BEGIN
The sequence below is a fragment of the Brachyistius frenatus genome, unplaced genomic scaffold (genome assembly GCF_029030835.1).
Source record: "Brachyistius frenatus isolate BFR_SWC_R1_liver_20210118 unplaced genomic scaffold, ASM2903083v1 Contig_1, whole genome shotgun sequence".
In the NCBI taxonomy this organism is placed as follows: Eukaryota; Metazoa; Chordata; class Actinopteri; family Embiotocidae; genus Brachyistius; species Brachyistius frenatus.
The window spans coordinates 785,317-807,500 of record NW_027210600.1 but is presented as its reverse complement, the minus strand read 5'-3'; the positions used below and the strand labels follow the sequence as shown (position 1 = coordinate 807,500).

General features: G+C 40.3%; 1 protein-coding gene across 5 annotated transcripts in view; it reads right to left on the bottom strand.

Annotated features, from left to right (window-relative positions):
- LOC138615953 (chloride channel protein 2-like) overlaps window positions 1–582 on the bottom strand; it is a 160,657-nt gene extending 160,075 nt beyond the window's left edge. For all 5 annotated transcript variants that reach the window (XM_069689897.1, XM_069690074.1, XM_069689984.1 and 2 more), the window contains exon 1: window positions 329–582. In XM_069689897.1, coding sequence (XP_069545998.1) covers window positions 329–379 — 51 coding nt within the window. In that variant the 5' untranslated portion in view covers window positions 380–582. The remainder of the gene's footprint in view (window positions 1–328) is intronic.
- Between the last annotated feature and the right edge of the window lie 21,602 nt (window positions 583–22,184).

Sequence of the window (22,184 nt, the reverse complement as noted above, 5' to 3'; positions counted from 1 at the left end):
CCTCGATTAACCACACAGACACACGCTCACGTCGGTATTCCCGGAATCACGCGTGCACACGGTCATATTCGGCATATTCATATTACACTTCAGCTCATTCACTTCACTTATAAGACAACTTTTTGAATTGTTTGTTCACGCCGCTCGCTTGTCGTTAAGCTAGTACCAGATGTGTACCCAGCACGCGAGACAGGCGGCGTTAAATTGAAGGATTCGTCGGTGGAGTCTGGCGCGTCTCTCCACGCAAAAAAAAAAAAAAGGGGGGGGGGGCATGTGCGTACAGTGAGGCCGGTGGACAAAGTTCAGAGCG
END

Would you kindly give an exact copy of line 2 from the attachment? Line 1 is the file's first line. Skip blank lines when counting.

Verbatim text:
Source record: "Brachyistius frenatus isolate BFR_SWC_R1_liver_20210118 unplaced genomic scaffold, ASM2903083v1 Contig_1, whole genome shotgun sequence".